“Rock n’ f*cking roll,” the words of a man who’s clearly been satisfied by his most recent rock n’ roll euphoria.
All the fans gather outside the front door, some of them hours before the show, eagerly anticipating the music and show they are about to experience.
The type of crowd that attends a Black Label Society show is much different than those who will attend an Aaron Carter show.
Among the attendees are several musicians, and even more specifically, guitarists. That probably has something to do with front man and lead guitar player, Zakk Wylde, one of a few current guitar slashers who are capable of making jaws drop in awe.
The people stand outside and reminisce about old shows, bands and the best guitar riffs ever. Strangers begin to relate with each other and talk about why Zakk Wylde is as good as he is, or why Randy Rhoads was better. They talk about how they’re still shaking from the excitement of meeting their guitar hero several hours before the show is scheduled to start.
The doors finally open and the fans begin running. The general admission tickets make for a battle for the front spots potentially hazardous to ones health.
This makes no difference to the hard core fans willing to sacrifice comfort for the ability to stand a few feet away from the musicians.
The mosh pits begin as soon as the band comes on. There’s no mistaking the people trying to avoid the mosh pit in contrast to the people running into it.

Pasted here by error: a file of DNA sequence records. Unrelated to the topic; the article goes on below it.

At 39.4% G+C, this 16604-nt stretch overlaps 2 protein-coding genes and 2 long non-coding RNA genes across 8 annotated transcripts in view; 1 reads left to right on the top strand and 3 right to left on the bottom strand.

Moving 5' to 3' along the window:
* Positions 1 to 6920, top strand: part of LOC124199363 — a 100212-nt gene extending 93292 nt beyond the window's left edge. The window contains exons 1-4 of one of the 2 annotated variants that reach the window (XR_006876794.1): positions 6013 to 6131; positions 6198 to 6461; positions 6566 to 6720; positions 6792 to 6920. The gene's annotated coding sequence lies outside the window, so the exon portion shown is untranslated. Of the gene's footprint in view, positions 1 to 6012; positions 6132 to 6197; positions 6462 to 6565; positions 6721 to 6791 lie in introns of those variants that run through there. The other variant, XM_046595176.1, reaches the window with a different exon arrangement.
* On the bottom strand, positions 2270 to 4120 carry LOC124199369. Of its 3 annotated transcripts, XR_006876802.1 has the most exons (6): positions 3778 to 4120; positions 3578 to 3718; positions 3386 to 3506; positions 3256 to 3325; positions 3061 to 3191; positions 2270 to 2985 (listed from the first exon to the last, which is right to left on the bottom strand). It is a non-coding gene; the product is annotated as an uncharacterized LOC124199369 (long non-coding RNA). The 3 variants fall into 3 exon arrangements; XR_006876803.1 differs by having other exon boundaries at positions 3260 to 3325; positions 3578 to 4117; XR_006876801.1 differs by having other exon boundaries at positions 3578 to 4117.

Crowd surfers flop around and into security’s hands. The surfers clearly anger fans, especially those at the front who can’t avoid being kicked or hit in the head by their flailing limbs.
The battle for the bar at the front of the stage only heats up and remains brutal throughout the set. A big push forward, by those who want to be in the front, disrupts the breathing of those holding the prime standing space.
They grab onto the bar between shoulders, and squeeze up to the front of the stage. The weak and undetermined fail to remain in the front. They get elbowed, hit and squeezed out.
Breathing becomes more accessible as those former front of the stage fans drop back and nearly become devoured by the mosh pit.
Beer is spilled all over carelessly, becoming more of a shower substitute for those standing around the alcoholic, or several alcoholics present.
Meanwhile the band plays on. Wylde plays more rippin’ guitar solos on stage where his personal ‘bubble’ isn’t being violated.
The enjoyment of the show is sacrificed by the willing to battle for a closer spot, or the challenge of the fans that showed up late and still want prime position.
The show comes to a close with several elbows and bruises handed out. The fans walk out with satisfaction, and one man yells “Rock n’ f*cking roll.” That’s the experience we all live for.